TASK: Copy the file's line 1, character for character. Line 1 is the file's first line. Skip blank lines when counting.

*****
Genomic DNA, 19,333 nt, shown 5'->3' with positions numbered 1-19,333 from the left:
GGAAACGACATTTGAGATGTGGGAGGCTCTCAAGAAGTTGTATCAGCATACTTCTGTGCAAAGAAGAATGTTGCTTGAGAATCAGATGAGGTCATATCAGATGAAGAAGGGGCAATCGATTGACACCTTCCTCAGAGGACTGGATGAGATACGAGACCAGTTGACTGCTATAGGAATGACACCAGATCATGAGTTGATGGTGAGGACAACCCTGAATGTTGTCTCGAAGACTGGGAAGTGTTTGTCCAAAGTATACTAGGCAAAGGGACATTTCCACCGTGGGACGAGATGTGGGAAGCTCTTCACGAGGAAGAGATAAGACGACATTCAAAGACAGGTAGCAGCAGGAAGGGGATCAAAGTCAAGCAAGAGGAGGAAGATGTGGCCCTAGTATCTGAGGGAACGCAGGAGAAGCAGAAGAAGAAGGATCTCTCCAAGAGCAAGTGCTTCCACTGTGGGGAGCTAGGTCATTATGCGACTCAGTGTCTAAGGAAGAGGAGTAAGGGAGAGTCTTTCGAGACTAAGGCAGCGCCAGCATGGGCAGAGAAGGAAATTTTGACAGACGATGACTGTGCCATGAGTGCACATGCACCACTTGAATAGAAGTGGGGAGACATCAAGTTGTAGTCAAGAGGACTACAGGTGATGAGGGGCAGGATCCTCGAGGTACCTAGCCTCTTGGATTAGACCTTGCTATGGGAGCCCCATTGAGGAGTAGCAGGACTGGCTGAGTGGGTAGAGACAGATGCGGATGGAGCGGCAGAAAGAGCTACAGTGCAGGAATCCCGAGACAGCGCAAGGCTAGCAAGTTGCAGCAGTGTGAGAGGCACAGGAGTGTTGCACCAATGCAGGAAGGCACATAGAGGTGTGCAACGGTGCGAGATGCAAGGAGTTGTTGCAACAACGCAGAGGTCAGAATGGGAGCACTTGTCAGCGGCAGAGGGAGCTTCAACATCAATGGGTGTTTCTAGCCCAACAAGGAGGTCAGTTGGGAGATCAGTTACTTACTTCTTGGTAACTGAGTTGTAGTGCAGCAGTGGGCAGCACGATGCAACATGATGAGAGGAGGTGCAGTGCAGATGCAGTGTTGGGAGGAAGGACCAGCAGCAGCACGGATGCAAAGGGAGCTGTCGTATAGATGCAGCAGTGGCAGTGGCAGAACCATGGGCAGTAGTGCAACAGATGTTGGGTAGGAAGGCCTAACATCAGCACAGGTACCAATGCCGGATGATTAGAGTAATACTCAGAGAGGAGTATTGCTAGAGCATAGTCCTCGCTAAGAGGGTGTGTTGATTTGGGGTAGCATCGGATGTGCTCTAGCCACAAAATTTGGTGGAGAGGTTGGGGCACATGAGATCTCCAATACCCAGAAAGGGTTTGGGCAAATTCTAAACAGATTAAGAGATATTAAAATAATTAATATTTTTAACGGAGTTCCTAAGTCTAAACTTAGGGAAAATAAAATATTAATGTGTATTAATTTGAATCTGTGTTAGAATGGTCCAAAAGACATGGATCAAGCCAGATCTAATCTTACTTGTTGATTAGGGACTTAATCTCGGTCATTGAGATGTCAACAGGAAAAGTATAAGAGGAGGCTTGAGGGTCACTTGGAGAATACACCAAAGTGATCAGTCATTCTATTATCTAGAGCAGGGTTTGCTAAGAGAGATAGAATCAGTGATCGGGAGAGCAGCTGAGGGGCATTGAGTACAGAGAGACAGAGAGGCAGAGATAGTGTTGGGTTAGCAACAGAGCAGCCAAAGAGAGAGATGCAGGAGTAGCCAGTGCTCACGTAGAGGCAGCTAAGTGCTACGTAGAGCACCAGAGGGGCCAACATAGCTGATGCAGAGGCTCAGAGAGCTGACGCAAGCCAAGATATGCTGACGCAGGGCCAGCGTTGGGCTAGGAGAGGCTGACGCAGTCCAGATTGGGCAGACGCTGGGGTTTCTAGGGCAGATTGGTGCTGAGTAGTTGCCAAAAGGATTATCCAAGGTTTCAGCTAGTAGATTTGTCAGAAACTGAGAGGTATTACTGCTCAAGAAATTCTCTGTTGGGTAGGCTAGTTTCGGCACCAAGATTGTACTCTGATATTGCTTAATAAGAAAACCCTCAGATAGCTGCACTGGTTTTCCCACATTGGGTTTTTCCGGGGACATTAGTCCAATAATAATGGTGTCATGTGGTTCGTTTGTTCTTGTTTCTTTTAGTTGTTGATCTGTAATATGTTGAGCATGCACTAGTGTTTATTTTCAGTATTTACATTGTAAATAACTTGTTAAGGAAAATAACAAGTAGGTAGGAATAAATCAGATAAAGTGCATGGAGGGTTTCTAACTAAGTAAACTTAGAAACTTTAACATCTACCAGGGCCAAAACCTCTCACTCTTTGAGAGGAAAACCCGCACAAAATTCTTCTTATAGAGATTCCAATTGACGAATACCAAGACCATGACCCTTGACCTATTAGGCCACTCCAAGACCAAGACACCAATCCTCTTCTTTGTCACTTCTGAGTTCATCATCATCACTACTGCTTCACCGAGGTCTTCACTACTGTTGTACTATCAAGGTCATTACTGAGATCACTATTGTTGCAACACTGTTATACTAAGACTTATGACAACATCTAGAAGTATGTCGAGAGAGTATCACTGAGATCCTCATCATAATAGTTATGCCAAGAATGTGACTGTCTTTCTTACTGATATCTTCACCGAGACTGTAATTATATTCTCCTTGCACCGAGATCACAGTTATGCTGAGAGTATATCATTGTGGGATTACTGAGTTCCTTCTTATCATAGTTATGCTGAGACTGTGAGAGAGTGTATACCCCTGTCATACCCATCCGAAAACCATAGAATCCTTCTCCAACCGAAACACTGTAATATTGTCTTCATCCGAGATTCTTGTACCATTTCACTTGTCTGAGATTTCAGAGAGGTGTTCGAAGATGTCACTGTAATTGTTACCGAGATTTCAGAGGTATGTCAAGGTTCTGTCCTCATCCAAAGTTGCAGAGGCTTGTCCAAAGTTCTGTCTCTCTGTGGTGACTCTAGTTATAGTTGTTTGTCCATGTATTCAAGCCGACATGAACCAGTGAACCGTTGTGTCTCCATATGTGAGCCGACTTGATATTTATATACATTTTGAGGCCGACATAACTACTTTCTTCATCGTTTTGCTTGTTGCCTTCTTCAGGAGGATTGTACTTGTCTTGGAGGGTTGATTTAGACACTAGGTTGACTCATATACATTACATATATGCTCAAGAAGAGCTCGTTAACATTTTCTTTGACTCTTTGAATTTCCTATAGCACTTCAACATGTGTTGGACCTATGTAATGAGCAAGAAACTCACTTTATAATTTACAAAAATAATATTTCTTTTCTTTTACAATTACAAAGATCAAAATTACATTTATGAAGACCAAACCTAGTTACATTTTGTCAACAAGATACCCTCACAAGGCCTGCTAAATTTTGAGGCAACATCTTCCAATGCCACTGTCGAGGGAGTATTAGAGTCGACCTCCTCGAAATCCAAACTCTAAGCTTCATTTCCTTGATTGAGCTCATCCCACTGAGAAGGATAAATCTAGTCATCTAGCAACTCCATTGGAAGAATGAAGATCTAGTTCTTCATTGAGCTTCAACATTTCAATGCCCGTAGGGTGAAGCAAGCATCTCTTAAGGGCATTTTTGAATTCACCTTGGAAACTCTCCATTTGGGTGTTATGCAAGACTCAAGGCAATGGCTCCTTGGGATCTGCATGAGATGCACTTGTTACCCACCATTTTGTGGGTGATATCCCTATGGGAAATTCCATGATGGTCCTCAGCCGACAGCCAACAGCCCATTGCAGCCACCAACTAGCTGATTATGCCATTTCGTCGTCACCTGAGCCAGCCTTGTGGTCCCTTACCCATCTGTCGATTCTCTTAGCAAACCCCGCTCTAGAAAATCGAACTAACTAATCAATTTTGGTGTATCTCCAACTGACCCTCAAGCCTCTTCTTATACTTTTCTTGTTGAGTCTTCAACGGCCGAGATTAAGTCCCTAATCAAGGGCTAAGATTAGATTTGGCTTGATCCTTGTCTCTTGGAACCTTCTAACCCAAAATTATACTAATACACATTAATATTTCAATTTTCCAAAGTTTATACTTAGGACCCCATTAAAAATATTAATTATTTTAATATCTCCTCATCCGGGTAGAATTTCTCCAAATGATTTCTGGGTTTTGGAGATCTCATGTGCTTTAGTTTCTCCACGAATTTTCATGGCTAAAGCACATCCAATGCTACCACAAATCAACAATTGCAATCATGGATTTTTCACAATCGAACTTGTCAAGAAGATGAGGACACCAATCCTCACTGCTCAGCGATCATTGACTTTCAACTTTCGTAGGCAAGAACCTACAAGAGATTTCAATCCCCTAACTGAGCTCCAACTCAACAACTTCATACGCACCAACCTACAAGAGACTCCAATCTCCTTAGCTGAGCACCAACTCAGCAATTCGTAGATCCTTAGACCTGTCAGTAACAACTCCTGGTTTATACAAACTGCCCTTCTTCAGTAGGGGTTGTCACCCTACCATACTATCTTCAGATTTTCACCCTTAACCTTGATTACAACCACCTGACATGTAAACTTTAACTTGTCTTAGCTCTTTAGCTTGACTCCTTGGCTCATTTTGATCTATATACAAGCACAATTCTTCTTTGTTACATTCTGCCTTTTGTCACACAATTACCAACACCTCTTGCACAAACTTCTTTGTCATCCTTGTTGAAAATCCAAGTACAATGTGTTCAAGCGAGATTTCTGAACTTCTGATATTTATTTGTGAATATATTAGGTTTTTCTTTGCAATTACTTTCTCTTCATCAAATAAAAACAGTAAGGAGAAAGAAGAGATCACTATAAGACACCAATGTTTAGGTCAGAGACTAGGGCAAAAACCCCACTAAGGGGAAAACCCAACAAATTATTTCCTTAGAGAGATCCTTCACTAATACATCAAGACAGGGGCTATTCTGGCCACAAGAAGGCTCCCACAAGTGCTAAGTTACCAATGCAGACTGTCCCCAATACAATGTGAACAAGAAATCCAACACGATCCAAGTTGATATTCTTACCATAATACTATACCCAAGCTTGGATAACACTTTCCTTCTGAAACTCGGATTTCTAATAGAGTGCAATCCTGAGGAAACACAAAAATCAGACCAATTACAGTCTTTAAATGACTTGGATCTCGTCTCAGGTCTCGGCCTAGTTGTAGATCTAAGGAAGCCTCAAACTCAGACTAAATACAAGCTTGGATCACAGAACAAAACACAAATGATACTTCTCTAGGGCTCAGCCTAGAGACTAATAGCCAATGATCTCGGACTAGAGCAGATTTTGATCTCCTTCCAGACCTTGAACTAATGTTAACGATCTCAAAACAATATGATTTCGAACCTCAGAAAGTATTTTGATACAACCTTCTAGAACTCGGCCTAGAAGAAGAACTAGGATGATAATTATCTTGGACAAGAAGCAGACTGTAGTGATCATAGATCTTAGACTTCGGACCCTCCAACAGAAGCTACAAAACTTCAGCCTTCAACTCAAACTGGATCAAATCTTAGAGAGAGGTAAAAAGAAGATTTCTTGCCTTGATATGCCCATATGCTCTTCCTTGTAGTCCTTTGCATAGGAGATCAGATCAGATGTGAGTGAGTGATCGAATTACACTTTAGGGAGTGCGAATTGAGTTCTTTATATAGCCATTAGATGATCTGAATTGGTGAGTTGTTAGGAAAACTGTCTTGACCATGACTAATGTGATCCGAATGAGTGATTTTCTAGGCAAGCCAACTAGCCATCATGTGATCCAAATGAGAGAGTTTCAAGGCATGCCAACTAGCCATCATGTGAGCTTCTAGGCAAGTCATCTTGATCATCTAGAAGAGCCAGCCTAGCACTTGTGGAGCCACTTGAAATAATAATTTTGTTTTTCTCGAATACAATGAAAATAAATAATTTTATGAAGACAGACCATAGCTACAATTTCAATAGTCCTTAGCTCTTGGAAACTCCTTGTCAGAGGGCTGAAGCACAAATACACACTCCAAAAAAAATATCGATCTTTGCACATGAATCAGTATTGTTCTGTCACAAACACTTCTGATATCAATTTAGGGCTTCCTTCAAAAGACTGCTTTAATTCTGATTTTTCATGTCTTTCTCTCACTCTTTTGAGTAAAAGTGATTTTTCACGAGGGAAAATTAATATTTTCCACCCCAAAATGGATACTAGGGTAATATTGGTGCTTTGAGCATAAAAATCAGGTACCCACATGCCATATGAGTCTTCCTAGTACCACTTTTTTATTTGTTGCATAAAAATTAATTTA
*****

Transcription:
Genomic DNA, 19,333 nt, shown 5'->3' with positions numbered 1-19,333 from the left: